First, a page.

This is one of those books that I’ve been hearing about for a long time, but that I never had any interest in reading, primarily because it was a graphic novel. It’s not that I don’t like graphic novels, it’s just that I have a hard time reading and looking at the pictures all together and I’m not generally convinced that I couldn’t have imagined a book better than it was drawn. That latter part is the reason I have trouble with movie versions of books, too.
But this book? I couldn’t have imagined it better, and I really do think that the illustrations are what make this book so awesome. So if you’re like me, just forget your graphic novel problems and go read this.
There are three stories all intertwined in this book; we jump from the myth of the Monkey King to the new Chinese kid in school to the all-American kid trying to escape his crazy, stereotypical, flamboyantly Chinese cousin. In all of these stories, the protagonist wants to be something he’s not — the Monkey King wants to be human, the new kid wants to be an American, the American kid wants to be not related ever again to his crazy cousin. Eventualy, all of these characters meet, and they all realize in the end that what’s most important is to be yourself.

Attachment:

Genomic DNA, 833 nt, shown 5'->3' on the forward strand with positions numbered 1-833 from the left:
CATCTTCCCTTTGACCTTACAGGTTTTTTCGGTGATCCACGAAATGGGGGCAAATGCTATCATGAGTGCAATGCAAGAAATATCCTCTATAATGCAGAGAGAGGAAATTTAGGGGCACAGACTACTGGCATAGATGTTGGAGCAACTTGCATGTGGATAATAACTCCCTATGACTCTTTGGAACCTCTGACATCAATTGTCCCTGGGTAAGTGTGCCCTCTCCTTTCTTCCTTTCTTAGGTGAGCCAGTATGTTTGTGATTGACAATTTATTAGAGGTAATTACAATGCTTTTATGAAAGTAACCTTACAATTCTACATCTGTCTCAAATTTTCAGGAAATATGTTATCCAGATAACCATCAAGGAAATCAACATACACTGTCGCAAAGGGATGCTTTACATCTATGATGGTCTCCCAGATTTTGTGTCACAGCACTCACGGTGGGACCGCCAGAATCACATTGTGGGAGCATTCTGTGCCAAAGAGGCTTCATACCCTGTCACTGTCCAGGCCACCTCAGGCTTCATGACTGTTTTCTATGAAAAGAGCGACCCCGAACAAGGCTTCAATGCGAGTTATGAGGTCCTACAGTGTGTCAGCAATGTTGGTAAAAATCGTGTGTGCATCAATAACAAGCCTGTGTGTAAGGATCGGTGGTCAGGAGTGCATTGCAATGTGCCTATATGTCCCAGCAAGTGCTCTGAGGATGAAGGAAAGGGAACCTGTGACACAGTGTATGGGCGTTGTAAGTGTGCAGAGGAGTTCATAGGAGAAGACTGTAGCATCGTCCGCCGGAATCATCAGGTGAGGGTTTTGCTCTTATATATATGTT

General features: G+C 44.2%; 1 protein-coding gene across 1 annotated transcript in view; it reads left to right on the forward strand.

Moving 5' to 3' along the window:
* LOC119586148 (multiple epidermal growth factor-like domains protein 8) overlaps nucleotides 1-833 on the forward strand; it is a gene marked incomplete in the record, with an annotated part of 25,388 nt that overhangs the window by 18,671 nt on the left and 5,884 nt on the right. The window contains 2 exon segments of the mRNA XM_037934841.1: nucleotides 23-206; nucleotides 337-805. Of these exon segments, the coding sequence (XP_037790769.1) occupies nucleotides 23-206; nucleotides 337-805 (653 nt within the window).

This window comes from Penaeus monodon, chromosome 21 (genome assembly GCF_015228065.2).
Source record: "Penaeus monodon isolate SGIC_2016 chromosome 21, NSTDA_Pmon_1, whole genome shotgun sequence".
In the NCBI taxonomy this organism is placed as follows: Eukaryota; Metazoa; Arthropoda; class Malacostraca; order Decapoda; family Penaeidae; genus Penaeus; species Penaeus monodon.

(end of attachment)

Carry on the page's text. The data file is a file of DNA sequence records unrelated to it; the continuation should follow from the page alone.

And that sounds kind of hokey and after-school-special-y, but it reads a heck of a lot better and it looks a heck of a lot prettier than I wrote it. Yang perfectly captures the spirit of those middle-school years, when all you wanted was to fit in. I wish that this book had been around when I was in middle school! Could have saved myself a lot of time and effort. 🙂
Pass me yours, if you’ve got ’em.